Credit Education Department Commissioner Frank Edelblut with setting a worthwhile goal for the guidance his department and the Department of Justice jointly issued last week regarding the so-called “divisive concepts” legislation. The goal, he said, according to N.H. Bulletin, is “to provide clarity around the law.” A further goal should be to provide certainty about the law’s application, however, and the guidance will not provide much comfort for teachers and public employers who feel, justifiably, that the law puts them out on a limb.
The new law was touted by Gov. Chris Sununu as a strengthening of the state’s anti-discrimination statutes. But it’s impossible to ignore that it began as a bill to prohibit the teaching of Critical Race Theory and workplace training about systemic racism and implicit bias — what conservatives across the country like to call “divisive concepts.” That seemed too overt for Sununu, who signaled reservations about the bill. As a result, it was recast by Republican leadership as an anti-discrimination measure and stuffed into the budget trailer bill passed by the Legislature last month and enthusiastically signed into law by Sununu.
The repackaging of the law seemed intended to provide Sununu cover to oppose a direct divisive-concepts bill while appeasing the more radically conservative of his base. The fallout has no doubt been uncomfortable for him, with educators, school boards and others voicing concern about the measure’s vagueness and chilling effect on teaching and training. Then, 10 of his 17 appointees to the Governor’s Advisory Council on Diversity and Inclusion, including Keene State College’s Dottie Morris and Cheshire County Sheriff Eli Rivera, resigned in protest over his signing of the legislation. Even some business leaders have said the law will negatively impact the state’s efforts to attract and retain workers.
Clarity about the law’s application and effect was called for, and last week’s FAQ-format guidance seeks to provide it. And provide some clarity it does — to a point. The guidance says teachers and public employers must teach and train all “equally and without discrimination” and prevents them from teaching “that a person or group is inherently superior, inferior, racist or sexist.” It clarifies that “inherent characteristics” are those which are “natural, biological, or innate” and not “merely apparent, accidental or based on external factors.” The law, it also states, does not prohibit the teaching of historical subjects such as racial or other discriminatory treatment of groups or people, nor about current events including, specifically, the Black Lives Matter movement and other efforts to promote equality and inclusion. As for workplace training of public employees, the guidance states implicit bias or other training aimed at diversity and inclusion is not prohibited.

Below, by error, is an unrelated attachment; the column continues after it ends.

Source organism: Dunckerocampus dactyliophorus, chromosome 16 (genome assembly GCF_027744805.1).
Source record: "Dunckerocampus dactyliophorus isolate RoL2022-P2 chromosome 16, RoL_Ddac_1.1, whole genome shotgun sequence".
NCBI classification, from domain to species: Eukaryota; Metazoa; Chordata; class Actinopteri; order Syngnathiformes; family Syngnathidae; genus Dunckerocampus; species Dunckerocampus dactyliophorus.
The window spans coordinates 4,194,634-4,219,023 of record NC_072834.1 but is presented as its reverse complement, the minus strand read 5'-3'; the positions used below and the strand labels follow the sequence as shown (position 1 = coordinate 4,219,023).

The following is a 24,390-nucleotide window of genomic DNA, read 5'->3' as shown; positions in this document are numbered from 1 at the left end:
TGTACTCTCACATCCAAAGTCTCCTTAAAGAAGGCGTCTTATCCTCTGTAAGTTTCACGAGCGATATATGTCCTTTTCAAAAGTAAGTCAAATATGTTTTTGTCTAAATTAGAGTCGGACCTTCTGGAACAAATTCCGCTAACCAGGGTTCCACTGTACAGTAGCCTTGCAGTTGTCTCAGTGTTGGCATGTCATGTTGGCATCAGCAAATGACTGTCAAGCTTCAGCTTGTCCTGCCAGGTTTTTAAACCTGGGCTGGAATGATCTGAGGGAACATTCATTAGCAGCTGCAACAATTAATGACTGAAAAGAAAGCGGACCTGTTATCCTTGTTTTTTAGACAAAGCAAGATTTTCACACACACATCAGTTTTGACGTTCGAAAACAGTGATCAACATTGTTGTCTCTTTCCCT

Murkier, however, is the attempt to assure teachers and public employers that the law does not prohibit education or training related to racism, sexism or other practices harmful to identified groups simply because it may make students or participants feel “uncomfortable.” While an unsurprising pronouncement — What meaningful teaching about race or discrimination wouldn’t cause discomfort? — as guidance it’s highly subjective and leaves open what teaching or training might move beyond being merely “uncomfortable” and become impermissible.
And other questions remain. For example, while helpfully clarifying implicit bias training is permitted in public workplaces — which is critical for ongoing efforts to enhance law enforcement training, for example — the guidance is silent on whether it may be taught in the schools. Since, in the words of the guidance, implicit bias training aims to help people become aware of unconscious biases “to encourage treating others with dignity and respect,” schools are left wondering whether exposing students to such concepts might run afoul of the law.
And there’s the critical issue — the lack of certainty. The law’s proponents cavalierly dismiss claims it will have a chilling effect on teaching or training, but, even with this latest guidance, how could it not? The law permits any aggrieved student, parent or public employee to file a complaint, including in the courts, that the teaching or training they’ve received has stepped over the still ill-defined line. It’s some comfort that the guidance signals the state education and justice departments won’t apply the law in an aggressively draconian fashion. But their guidance is not binding in court, and it seems likely certainty will come only from the courts over time.
Meanwhile, any teacher or public employer who’s uncertain whether a class or training course is getting too close to that line will tend to draw back from it. That’s the law’s chilling effect, and it’s a reprehensible and unwarranted intrusion by an activist state Legislature and governor.